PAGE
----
Miguel Cotto and Sergio Martinez will lock horns at a historical temple on June 7.
Madison Square Garden, New York…Often referred to as the “Mecca of Boxing,” isn’t quite the major host venue of the sport it once was in decades gone by – the 30’s, 40’s, 50’s and 60’s.
Back in the early 70’s, promoters Bob Arum and Don King began to catapult their nomadic businesses westward to the gambling capital of the world, Las Vegas. During the 80’s and 90’s, the Garden firmly took a back seat as the outdoor venue, Caesars Palace, along with other Vegas hotel & casinos, became the new magnetic ground for the sport’s promoters to ply their trade. Great boxers like Holmes, Leonard, Hagler, Holyfield and De La Hoya, among many other names of hefty status, had the finest moments of their careers upon a temporarily constructed venue within the confinement of a car park at the rear of Caesars Palace.
With that said, the Garden never went truly out the window during the 80’s and 90’s. Middleweight king Marvin Hagler had one of the best and most convincing wins of his career inside the arena the night he rematched Mustafa Hamsho (Oct 19, 1984). He dominated contender Hamsho – stopping him inside the third of a scheduled 15 rounds. Hagler, the undisputed champion at 160 pounds, didn’t leave those tornadic fists behind at the Garden that particular night, though, as six months later (Apr 15, 1985) he would carry them into the ring again when he evaporated Thomas Hearns – within the same amounted rounds he crushed Hamsho – at Caesars Palace in Las Vegas.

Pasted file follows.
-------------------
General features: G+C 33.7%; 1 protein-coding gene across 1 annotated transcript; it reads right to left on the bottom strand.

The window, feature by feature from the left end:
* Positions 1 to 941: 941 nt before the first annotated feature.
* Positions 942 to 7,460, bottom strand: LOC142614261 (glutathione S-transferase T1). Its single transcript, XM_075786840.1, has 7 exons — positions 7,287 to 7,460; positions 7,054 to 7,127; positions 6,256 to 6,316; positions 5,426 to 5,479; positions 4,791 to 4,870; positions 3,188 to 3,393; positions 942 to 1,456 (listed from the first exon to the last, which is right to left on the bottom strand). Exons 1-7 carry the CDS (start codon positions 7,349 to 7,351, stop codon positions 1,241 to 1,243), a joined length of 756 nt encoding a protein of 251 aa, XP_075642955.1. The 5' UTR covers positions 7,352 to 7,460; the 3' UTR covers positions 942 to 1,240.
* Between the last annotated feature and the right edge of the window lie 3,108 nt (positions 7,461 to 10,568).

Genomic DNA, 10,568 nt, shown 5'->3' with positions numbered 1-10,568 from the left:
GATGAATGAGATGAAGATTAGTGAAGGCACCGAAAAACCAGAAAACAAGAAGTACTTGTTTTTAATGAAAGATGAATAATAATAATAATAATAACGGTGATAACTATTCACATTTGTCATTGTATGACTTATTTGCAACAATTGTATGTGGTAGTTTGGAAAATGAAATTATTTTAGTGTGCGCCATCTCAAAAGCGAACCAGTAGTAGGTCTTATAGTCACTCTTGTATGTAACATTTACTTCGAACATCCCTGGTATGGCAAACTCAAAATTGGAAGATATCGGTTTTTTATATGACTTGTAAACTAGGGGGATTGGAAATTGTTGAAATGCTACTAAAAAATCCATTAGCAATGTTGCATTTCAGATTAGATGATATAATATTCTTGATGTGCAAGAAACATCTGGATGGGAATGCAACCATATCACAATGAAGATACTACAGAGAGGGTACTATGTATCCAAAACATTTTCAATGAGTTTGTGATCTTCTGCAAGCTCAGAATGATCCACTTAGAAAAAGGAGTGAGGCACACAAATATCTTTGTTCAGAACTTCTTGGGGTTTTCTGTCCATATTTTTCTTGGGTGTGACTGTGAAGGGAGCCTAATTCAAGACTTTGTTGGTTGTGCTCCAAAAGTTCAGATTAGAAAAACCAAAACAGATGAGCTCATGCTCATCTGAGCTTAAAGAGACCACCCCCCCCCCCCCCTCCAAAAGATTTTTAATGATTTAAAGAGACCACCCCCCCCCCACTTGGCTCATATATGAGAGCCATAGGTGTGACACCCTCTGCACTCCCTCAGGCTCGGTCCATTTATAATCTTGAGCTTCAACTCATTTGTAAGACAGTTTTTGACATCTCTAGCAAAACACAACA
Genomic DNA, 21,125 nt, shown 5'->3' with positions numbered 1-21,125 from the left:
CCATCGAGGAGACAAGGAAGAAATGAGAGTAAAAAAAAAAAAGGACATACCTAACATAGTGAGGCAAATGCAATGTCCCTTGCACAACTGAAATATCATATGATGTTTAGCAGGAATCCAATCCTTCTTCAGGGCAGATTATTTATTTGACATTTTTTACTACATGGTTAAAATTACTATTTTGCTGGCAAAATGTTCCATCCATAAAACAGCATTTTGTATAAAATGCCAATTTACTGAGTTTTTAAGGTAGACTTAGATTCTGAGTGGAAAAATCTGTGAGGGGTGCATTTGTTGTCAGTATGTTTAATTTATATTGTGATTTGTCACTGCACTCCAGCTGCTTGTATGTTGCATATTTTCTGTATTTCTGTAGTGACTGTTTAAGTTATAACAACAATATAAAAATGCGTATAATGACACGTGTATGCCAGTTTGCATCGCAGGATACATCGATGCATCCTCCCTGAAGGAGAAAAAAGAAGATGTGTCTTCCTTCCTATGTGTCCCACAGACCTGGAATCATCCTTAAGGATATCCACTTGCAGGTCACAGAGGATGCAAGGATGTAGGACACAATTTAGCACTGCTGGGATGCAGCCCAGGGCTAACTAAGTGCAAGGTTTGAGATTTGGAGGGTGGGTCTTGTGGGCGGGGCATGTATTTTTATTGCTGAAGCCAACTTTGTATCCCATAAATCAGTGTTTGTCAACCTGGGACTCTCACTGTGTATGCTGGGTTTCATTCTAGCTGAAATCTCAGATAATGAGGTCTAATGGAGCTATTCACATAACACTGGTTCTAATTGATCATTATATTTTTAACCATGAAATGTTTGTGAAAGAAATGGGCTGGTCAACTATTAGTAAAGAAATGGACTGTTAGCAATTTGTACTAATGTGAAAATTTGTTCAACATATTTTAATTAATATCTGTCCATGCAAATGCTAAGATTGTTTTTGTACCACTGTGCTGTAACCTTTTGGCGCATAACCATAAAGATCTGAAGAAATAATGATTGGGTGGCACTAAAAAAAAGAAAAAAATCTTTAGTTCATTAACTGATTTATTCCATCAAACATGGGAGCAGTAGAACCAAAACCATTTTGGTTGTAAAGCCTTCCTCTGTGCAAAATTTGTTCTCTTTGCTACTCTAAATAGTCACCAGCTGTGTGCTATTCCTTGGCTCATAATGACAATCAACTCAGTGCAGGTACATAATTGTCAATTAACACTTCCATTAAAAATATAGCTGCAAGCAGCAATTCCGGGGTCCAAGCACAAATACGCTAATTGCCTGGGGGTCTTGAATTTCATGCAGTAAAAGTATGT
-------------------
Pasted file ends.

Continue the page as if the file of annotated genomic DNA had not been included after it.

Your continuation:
Of more recent times, Bernard Hopkins had arguably the greatest moment of his long and illustrious career at the Garden, toppling the undefeated Felix Trinidad (Sep 29, 2001) in the 12th and last round. Hopkins, regularly cited among knowledgeable observers as the greatest middleweight since Hagler, moved through the gears as the fight progressed with a mixture of subtle punch-picking from the outside and tremendous infighting. Trinidad, a Puerto Rican, used to going through his opponents like a snow plow, was reduced to a heap on the canvas as Hopkins sunk to his knees to celebrate during that fateful final round.
Sergio Martinez (55-2-2, 28 KO’s), the WBC middleweight champion from Argentina, with his dazzling matinee idol looks, and Miguel Cotto (38-4, 31 KO’s) of Puerto Rico, with an earned reputation as a take-on-all-comers sort, will both be seeking to solidify themselves into the highest spot possible with a win against each other when it comes to the “pound for pound” reckoning, behind Floyd Mayweather and Andre Ward.
Weigh-in: Cotto 155 lbs; Martintez 158. 8 lbs.
Here are some predictions from fight game experts:
Jeff Mayweather, Proboxinginsider.com and Boxing/MMA trainer: I think it should be a very interesting fight. No one really knows what Martinez will show up. Cotto is a very tough customer but I think will be out gunned in this one.
Robbi Paterson, TSS : I think Martinez will win. But how he wins is another matter altogether. If he struggles with movement due to his recently operated knee, he’ll probably sneak out of the Garden with a close decision. It’s extremely crucial Cotto adjusts his height as he’s advancing, and he must do so behind his jab, too. He can’t solely rely on dropping into mid-range or inside without throwing his jab first. He can shrink the gap by stepping in with long strides behind the jab, then bring in his hooks and body punches thereafter. However, I think Martinez has enough tools to beat his smaller foe. It will be entertaining for as long as it lasts.